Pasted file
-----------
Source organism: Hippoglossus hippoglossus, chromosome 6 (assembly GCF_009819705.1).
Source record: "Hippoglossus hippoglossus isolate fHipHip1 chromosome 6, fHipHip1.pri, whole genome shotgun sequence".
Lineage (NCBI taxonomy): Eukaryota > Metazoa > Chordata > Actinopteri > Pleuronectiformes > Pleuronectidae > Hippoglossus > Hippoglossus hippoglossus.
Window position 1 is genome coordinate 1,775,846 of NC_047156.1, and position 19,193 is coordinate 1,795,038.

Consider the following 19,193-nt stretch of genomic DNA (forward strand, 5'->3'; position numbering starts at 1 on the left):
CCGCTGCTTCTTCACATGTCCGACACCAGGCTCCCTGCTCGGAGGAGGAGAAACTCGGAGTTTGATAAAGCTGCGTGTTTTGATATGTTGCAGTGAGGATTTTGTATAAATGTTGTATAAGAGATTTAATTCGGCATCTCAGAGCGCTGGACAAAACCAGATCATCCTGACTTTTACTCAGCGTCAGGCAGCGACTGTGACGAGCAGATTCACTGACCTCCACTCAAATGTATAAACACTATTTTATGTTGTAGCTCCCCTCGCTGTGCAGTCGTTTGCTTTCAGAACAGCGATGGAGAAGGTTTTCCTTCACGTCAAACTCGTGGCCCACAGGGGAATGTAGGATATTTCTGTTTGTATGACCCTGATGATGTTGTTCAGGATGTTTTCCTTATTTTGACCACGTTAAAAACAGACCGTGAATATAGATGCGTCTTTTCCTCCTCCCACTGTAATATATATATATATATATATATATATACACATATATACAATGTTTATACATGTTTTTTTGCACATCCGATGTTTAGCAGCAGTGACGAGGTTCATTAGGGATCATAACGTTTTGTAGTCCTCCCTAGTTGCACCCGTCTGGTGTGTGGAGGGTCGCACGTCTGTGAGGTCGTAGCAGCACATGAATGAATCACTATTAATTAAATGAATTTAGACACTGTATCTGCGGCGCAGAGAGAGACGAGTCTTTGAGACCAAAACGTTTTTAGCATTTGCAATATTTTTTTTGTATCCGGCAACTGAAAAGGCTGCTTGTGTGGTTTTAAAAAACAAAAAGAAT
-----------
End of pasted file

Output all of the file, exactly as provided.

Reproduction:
Source organism: Hippoglossus hippoglossus, chromosome 6 (assembly GCF_009819705.1).
Source record: "Hippoglossus hippoglossus isolate fHipHip1 chromosome 6, fHipHip1.pri, whole genome shotgun sequence".
Lineage (NCBI taxonomy): Eukaryota > Metazoa > Chordata > Actinopteri > Pleuronectiformes > Pleuronectidae > Hippoglossus > Hippoglossus hippoglossus.
Window position 1 is genome coordinate 1,775,846 of NC_047156.1, and position 19,193 is coordinate 1,795,038.

Consider the following 19,193-nt stretch of genomic DNA (forward strand, 5'->3'; position numbering starts at 1 on the left):
CCGCTGCTTCTTCACATGTCCGACACCAGGCTCCCTGCTCGGAGGAGGAGAAACTCGGAGTTTGATAAAGCTGCGTGTTTTGATATGTTGCAGTGAGGATTTTGTATAAATGTTGTATAAGAGATTTAATTCGGCATCTCAGAGCGCTGGACAAAACCAGATCATCCTGACTTTTACTCAGCGTCAGGCAGCGACTGTGACGAGCAGATTCACTGACCTCCACTCAAATGTATAAACACTATTTTATGTTGTAGCTCCCCTCGCTGTGCAGTCGTTTGCTTTCAGAACAGCGATGGAGAAGGTTTTCCTTCACGTCAAACTCGTGGCCCACAGGGGAATGTAGGATATTTCTGTTTGTATGACCCTGATGATGTTGTTCAGGATGTTTTCCTTATTTTGACCACGTTAAAAACAGACCGTGAATATAGATGCGTCTTTTCCTCCTCCCACTGTAATATATATATATATATATATATATATACACATATATACAATGTTTATACATGTTTTTTTGCACATCCGATGTTTAGCAGCAGTGACGAGGTTCATTAGGGATCATAACGTTTTGTAGTCCTCCCTAGTTGCACCCGTCTGGTGTGTGGAGGGTCGCACGTCTGTGAGGTCGTAGCAGCACATGAATGAATCACTATTAATTAAATGAATTTAGACACTGTATCTGCGGCGCAGAGAGAGACGAGTCTTTGAGACCAAAACGTTTTTAGCATTTGCAATATTTTTTTTGTATCCGGCAACTGAAAAGGCTGCTTGTGTGGTTTTAAAAAACAAAAAGAAT